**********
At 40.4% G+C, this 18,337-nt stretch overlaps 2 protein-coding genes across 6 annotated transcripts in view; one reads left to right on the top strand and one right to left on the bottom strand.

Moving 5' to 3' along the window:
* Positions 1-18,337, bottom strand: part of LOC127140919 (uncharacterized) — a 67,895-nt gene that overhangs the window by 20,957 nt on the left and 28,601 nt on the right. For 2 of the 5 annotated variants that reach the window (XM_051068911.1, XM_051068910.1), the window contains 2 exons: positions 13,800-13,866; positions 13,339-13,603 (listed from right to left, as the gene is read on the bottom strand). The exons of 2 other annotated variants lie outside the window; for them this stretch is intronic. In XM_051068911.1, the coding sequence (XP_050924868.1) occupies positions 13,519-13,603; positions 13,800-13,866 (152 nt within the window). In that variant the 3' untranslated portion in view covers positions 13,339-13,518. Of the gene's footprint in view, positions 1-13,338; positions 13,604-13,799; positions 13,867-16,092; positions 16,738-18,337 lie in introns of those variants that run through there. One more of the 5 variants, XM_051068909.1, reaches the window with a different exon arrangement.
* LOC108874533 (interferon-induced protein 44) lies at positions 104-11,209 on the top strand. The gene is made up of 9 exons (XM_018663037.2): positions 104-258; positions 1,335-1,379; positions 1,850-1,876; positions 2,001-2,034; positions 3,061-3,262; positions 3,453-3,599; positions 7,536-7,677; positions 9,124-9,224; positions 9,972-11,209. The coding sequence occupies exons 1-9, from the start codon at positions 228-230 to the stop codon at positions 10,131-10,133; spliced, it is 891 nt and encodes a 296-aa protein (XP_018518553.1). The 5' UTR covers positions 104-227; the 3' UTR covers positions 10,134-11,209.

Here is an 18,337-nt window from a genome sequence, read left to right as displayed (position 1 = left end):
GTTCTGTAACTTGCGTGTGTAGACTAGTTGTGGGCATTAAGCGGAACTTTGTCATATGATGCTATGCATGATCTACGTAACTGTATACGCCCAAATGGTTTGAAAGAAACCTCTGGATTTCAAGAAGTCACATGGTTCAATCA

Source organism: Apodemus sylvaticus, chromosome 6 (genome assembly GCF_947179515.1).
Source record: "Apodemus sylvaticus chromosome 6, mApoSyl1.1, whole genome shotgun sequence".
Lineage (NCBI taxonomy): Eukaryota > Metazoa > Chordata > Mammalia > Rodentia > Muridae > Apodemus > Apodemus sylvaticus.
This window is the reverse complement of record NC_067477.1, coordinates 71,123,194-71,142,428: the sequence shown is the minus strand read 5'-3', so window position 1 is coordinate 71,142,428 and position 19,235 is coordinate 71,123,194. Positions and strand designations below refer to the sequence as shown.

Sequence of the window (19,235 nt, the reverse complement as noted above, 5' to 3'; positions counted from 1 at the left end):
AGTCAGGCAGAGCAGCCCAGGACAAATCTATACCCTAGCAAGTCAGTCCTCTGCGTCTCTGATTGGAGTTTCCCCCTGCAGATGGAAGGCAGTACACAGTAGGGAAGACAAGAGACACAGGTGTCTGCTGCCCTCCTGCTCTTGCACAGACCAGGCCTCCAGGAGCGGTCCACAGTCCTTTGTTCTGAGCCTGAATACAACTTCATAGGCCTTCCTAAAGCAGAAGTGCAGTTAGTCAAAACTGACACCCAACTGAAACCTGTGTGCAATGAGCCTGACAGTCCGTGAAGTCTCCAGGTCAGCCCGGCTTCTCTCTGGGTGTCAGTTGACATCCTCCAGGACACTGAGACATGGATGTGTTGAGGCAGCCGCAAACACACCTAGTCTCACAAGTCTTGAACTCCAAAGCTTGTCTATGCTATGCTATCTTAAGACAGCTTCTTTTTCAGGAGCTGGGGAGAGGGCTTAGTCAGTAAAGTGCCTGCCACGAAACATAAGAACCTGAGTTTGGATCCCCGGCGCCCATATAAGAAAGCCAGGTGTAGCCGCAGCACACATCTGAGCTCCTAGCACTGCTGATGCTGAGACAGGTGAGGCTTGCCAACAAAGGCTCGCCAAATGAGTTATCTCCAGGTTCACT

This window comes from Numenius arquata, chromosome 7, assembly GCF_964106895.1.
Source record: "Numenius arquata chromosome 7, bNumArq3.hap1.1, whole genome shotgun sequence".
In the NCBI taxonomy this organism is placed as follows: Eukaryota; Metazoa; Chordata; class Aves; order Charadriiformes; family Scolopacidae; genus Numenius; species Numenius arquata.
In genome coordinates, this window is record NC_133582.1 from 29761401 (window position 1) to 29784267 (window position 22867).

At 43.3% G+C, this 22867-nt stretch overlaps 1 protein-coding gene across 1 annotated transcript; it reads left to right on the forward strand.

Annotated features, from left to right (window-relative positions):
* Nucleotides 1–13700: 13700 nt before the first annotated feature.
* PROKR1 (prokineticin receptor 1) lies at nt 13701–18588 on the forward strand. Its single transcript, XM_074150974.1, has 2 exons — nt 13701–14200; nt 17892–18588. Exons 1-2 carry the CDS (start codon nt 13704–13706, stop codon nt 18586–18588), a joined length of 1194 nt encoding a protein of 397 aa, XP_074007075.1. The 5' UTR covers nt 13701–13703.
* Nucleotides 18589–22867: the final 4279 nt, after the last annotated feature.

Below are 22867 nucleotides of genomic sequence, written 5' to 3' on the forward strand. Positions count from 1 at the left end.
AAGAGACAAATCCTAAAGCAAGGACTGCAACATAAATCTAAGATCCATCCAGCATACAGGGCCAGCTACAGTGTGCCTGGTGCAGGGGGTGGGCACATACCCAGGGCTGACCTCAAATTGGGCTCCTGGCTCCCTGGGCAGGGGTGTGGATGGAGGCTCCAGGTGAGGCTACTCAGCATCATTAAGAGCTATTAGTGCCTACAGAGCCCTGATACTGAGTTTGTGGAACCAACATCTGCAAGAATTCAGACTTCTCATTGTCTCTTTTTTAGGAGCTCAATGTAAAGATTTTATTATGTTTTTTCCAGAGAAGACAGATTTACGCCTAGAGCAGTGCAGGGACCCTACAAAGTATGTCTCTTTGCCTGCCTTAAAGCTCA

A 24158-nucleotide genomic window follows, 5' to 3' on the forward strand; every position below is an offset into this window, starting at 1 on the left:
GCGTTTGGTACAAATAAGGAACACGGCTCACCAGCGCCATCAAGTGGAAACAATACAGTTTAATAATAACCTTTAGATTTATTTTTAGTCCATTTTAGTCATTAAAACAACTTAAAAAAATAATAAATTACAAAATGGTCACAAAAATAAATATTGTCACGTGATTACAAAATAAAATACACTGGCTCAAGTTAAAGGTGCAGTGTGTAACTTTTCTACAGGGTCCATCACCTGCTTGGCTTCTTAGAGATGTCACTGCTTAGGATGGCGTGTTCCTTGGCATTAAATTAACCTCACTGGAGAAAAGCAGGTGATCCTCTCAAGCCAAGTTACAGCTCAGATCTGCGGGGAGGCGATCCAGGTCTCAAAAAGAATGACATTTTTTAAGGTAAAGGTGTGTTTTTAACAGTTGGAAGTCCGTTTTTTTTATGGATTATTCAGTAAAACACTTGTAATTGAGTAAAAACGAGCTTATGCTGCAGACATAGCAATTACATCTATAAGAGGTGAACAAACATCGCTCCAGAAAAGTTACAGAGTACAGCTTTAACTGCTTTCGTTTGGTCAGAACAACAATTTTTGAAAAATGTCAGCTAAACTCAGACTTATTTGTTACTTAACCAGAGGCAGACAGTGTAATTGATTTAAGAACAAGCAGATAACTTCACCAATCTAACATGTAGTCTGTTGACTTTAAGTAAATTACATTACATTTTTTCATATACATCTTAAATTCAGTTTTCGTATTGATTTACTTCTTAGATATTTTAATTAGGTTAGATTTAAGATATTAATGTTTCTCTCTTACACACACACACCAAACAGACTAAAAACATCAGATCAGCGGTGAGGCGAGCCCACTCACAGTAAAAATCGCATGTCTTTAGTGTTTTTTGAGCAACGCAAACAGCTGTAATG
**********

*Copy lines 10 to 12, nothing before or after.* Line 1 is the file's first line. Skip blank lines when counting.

This window is the reverse complement of record NC_067477.1, coordinates 71,123,194-71,142,428: the sequence shown is the minus strand read 5'-3', so window position 1 is coordinate 71,142,428 and position 19,235 is coordinate 71,123,194. Positions and strand designations below refer to the sequence as shown.

Sequence of the window (19,235 nt, the reverse complement as noted above, 5' to 3'; positions counted from 1 at the left end):
AGTCAGGCAGAGCAGCCCAGGACAAATCTATACCCTAGCAAGTCAGTCCTCTGCGTCTCTGATTGGAGTTTCCCCCTGCAGATGGAAGGCAGTACACAGTAGGGAAGACAAGAGACACAGGTGTCTGCTGCCCTCCTGCTCTTGCACAGACCAGGCCTCCAGGAGCGGTCCACAGTCCTTTGTTCTGAGCCTGAATACAACTTCATAGGCCTTCCTAAAGCAGAAGTGCAGTTAGTCAAAACTGACACCCAACTGAAACCTGTGTGCAATGAGCCTGACAGTCCGTGAAGTCTCCAGGTCAGCCCGGCTTCTCTCTGGGTGTCAGTTGACATCCTCCAGGACACTGAGACATGGATGTGTTGAGGCAGCCGCAAACACACCTAGTCTCACAAGTCTTGAACTCCAAAGCTTGTCTATGCTATGCTATCTTAAGACAGCTTCTTTTTCAGGAGCTGGGGAGAGGGCTTAGTCAGTAAAGTGCCTGCCACGAAACATAAGAACCTGAGTTTGGATCCCCGGCGCCCATATAAGAAAGCCAGGTGTAGCCGCAGCACACATCTGAGCTCCTAGCACTGCTGATGCTGAGACAGGTGAGGCTTGCCAACAAAGGCTCGCCAAATGAGTTATCTCCAGGTTCACT